‘CYBERNAT’ is fast becoming the byword for the kind of troll every political party could well do without, writes Jennifer Dempsie
Cybernat. Cybertroll. Cyberbully. Whatever you want to call it, this online behaviour is universal and is not nice. A political commentator last month referred to cybernats as “cyberscum”. I couldn’t agree more.
However, the point missed was that cybernats are from all walks of life, all parties and all areas. The world deals with cybertrolls or cyberbullies – in Scotland we deal with cybernats focussed on British or Scottish nationalism. To say this behaviour is exclusive to SNP supporters is naive.
There is also a phenomenon whereby bad things in Scotland are linked to independence, which in other places are just bad things.
We are burdening our political dialogue by the inability to see ourselves in a global context and the endless need to reduce things to a parochial animosity. This misbehaviour is a global problem with a Scottish accent.
The SNP has always worked hard to stay abreast of technology to improve its communications with the electorate. In the last two elections, it has spent a lot of time using cutting-edge social media platforms to do this and has not been shy in promoting its use of technology.
As a result, opposition parties and the media have lined up to link online nutters or “cybernat” behaviour to the SNP.
It’s ironic that trying to engage with the electorate, encourage people to vote and join in the debate via the forum that the majority of the world’s population uses – the internet – has somehow been labelled as a nasty thing when the SNP are involved. Funnily enough, I thought engaging with the public was an important part of democracy.
Many believe Barack Obama won his election because he embraced the power of social media. Using that theory, is he a cybernat, too?
It’s ironic really. Labour has a digital media strategy, the Tories have spent millions on digital communications, the Lib Dems are all over it, too. Labour even went to the effort of appointing Tom Harris MP as its Twitter “tsar” only to promptly ask him to resign after creating a spoof video comparing Adolf Hitler’s final days with Alex Salmond wanting a referendum.
And what is it with the Hitler obsession? I have lost count the amount of times in the online comment sections to my articles I have been called a Nazi or “Hitler lover” because I work for the SNP. Everyone knows the SNP enjoys a reputation of being a multi-cultural and outward looking party. Cybernat British nationalist nutters are either deliberately trying to make nasty connections or are just seriously confused.
I’ve had sexist, xenophobic, racist and just downright nasty insults thrown at me in the blogosphere because of my SNP connections. It’s disgusting. I understand that I am making myself more open to attack and abuse by putting my thoughts and fascinations out there in a public way. I don’t mind criticism – it’s good and a healthy part of democracy, but abuse isn’t.
Funnily enough, I only started writing and blogging because I was concerned that there weren’t enough female voices out there in Scottish politics. But now I understand why many don’t get involved.
Dr Mark Shephard of Strathclyde University last month hosted a discussion in the House of Commons – Discourse on Scottish Independence – Politicians versus Publics. Dr Shephard is in early stages of investigating social media comments on the Scottish independence debate to explore the nature of posts and their possible effects on behaviour.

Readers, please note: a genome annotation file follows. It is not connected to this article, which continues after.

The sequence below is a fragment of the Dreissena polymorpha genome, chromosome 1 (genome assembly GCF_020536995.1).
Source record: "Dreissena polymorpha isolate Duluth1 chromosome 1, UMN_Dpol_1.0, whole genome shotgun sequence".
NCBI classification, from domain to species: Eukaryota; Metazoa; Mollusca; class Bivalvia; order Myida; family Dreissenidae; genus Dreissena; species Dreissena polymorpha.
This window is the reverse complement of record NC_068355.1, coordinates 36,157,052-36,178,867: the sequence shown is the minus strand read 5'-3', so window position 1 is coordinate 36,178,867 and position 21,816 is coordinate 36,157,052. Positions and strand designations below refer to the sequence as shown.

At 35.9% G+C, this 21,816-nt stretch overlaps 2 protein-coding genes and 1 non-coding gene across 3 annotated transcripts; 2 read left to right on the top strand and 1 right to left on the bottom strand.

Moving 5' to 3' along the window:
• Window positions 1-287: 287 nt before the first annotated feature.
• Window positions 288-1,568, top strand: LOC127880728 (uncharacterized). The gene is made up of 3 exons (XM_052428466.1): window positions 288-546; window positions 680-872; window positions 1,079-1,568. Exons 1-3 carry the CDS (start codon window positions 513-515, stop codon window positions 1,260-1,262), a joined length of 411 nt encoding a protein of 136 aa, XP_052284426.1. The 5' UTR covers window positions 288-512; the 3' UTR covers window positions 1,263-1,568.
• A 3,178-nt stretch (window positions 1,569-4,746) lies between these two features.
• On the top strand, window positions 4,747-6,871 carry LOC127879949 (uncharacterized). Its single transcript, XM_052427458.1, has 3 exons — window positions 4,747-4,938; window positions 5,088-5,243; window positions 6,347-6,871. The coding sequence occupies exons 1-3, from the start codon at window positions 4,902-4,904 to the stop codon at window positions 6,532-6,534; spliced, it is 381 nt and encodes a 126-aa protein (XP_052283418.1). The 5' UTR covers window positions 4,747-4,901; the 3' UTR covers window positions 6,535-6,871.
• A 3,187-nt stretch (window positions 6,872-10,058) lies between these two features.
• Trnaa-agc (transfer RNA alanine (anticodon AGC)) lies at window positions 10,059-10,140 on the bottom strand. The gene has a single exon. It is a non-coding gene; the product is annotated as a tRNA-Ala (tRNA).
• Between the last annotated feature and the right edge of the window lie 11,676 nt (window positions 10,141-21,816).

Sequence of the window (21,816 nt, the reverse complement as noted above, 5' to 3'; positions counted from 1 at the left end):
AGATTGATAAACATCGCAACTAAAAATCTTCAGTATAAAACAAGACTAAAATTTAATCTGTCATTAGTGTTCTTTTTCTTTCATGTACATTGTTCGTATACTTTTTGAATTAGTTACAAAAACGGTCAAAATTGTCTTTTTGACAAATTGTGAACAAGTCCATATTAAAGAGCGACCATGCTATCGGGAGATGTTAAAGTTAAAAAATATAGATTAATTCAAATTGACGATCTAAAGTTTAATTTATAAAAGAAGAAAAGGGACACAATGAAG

The findings, based on analysis of online comments under articles on independence, show the vast majority of posts are anti-SNP/independence and anti-Salmond rather than anti-English/anti-union.
In terms of language, too, comments about the SNP and independence are much more vitriolic than about the union and UK.
Interestingly, Dr Shephard identifies people gravitating towards the SNP as a result of the negative attacks on Scotland/independence. For every 220 online attacks on independence, one person starts to support it.
I don’t read the online comments any more. As one fellow columnist said to me: “Reading them is the quickest path to mental health problems”.
But it is all newspapers, and media and social media forums that feel the wrath of the pro-British and independence supporting cybernats. The tendency to brand as a cybernat anyone who is online and says something they don’t like about politics is just stupid. Cybernats are people throwing around xenophobic and weird nationalist comments online, and going by Dr Shephard’s research, the pro-British cybernat nationalists are the worst. It’s a problem for all of us.
A member of the Scottish Labour for Scotland Facebook group said he wished Alex Salmond’s father would die.
Lib Dem leader Willie Rennie MSP was forced to apologise after a staffer posted an offensive image that depicted the First Minister in Arab dress with despicable connotations.
Scottish Tory leader Ruth Davidson become embroiled in a sectarianism row after one of her party’s staff posted song lyrics on Twitter glorifying Northern Irish terrorist group, the Ulster Volunteer Force.
After referring to deceased soldiers as child killers, one particularly sick individual was forced to quit as an SNP member.
The reality is the power of the internet is its greatest weakness; people are largely free to say what they want whether it’s sweet or savoury. And there is no easy solution to this issue, which is deterring good people from engaging via exciting new online platforms in Scottish democracy, and is lowering the tone of the debate about Scotland’s future.
But recognising that this is a wider problem for all parties to tackle, not just the SNP, would be a start.
• Jennifer Dempsie is an SNP adviser and former special adviser to First Minister Alex Salmond.